In response, Jesus delivers one of those stunning lines that is hard to get over. Jesus says, “We’re popular, great. Let’s skedaddle, I have more to do in the next town.” Though the text doesn’t report it, I have a hunch that the disciples had a stunned sort of look on their disbelieving faces. What? We’re liked here, the mission is going well and you want to leave?
One of the best ways of understanding this peculiar response of Jesus is realize that Jesus is operating from a different center than his disciples, the crowds and us. We juggle business commitments and family responsibilities. When we are responding to a family need with compassion and care we feel guilty about neglecting our work. It is so easy to let work take over while your family suffers your absence. And whenever we seem to have the balance right there are voices of other opportunities to serve, larger needs crying for our attention. Many of us know the feeling of trying to meet so many demands upon our time. We know what it means to feel scattered, shallow, strained, oppressed by the many good things we are being asked to do. We know how to project an outward image of confidence and control when inwardly we are exhausted and scattered, and unhappy. What we most want and desire is a way of life that is deeper than all this scattered and hurried existence. What we want is to live out of a sense of clear purpose that will give us a sense of peace and power. The fact is that this can only come if we are willing to connect to the divine center.
In the Jewish understanding the day began at sundown which has some very interesting implications for our spiritual life. The first thing one does in the day is go to sleep. The day has begun and you are unconscious. Waking up in the morning is to join the day in progress. God has already been at work while you were sleeping. The day is well underway and our spiritual task is to join the day in progress. God has already been making this day and our invitation is to join God, to become co-creators with God in what is already happening. This is what it means to live in the center, to make God’s activity the divine center of our day, to understand ourselves as partners in what God is already at work doing.
This is what Jesus was up to, rising early to pray, to listen to God, to find the divine center from which to act, to decide, to love. Jesus is not compelled to respond to every call to service, every opportunity to heal. He is connected to God. He has found the deep Center from which to live where the constant calls to action are integrated, where No as well as Yes can be said with confidence, without guilt or remorse. For Jesus it was finding the divine center that allowed him to discern what was really important and what was merely urgent. As the popular saying goes, “Important things are seldom urgent, and urgent things are seldom important.” For Jesus, going out to a deserted place, was essential, if he was to live out of a sense of call, a deep center of understanding who he was and what his mission was to be. Out of this place of stillness, out of this place of quiet, Jesus can shock the disciples with his clarity. “Let’s move on for that is my mission. I cannot allow myself to be distracted by the pressing demands of this one place when I am meant to expand the kingdom.”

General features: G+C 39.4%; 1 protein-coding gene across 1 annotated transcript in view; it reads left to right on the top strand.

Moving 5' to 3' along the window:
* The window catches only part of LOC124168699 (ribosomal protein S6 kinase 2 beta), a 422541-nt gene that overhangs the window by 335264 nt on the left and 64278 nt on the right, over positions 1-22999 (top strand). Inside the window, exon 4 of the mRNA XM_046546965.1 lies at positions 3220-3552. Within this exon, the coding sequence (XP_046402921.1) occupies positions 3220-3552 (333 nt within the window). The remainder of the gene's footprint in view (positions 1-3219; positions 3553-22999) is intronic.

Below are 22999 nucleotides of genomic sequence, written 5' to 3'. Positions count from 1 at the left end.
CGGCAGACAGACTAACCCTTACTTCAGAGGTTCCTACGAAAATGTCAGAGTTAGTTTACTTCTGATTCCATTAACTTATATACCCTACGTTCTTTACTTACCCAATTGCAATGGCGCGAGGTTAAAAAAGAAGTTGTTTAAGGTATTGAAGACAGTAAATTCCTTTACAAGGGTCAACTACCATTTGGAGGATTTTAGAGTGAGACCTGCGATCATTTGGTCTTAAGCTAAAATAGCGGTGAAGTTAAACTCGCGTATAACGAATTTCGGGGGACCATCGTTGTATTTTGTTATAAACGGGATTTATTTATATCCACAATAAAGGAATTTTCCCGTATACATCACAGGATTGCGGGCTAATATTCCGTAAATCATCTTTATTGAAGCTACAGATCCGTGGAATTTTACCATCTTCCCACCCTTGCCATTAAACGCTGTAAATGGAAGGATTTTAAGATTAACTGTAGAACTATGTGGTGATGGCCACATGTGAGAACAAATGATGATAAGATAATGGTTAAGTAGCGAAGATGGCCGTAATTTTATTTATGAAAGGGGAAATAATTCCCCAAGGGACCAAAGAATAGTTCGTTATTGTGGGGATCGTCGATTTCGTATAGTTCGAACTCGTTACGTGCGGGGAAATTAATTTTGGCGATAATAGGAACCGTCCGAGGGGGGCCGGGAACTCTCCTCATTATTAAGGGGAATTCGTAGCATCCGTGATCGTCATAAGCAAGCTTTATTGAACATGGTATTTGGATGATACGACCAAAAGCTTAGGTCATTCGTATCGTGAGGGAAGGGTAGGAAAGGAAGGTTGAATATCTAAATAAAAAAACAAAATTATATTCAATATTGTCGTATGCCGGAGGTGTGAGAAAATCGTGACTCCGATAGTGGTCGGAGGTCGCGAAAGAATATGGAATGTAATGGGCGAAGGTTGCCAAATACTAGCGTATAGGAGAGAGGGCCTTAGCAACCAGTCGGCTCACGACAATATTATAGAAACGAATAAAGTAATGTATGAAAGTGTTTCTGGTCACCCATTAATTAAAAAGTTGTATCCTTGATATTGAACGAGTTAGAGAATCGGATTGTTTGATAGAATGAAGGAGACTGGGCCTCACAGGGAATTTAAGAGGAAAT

Just as Jesus did we too are invited into a life that embraces the divine center. We all need and desire the simplicity of moving from the periphery of the divine into the center. Moving toward the center is a process that requires careful attention, patience, and the courage to say both yes and no with confidence. It is rooted in the understanding that God desires to be at the center of our experience not on the periphery. There is no sure-fire technique for making God the center of your life but there ways of beginning to move in that direction. First, try to understand where God is in your life. If God is on the periphery acknowledge it. Become aware of the kind of movement you need to make to come to God. Give yourself permission to move toward the center, to risk this kind of intimacy. Make time for God gazing, of just being in God’s presence. Take the advice of the spiritual masters and try to bring God into every activity of your day, begin to understand God as a constant companion and confidant not only for yourself but for others as well. Experiment. Try to lift everyone you meet into the light of Christ as you move through your day. Pray for you family as you find breakfast, for the mother in the carpool line, for your co-workers as you enter the office, for the children on the playground. Allow the light of Christ to infuse your day. The truth is that God desires to be not on the outskirts, but at the heart of your life. And all of your life can be drawn into that center, your parenting, your gardening, your work-life, your workouts, your drive-time all can be opportunities for communion with God if we will open ourselves to this loving and guiding presence.
This gospel challenges us to take up a consciously chosen path that will draw us more deeply into ongoing communion with God. It invites us to escape the tyranny of the urgent by embracing what is truly important, the divine center. And from that divine center flows a life of service in the kingdom of God that is not death-dealing but rather life-giving for you and others. May each of us find this good news of the gospel at work in our lives more and more.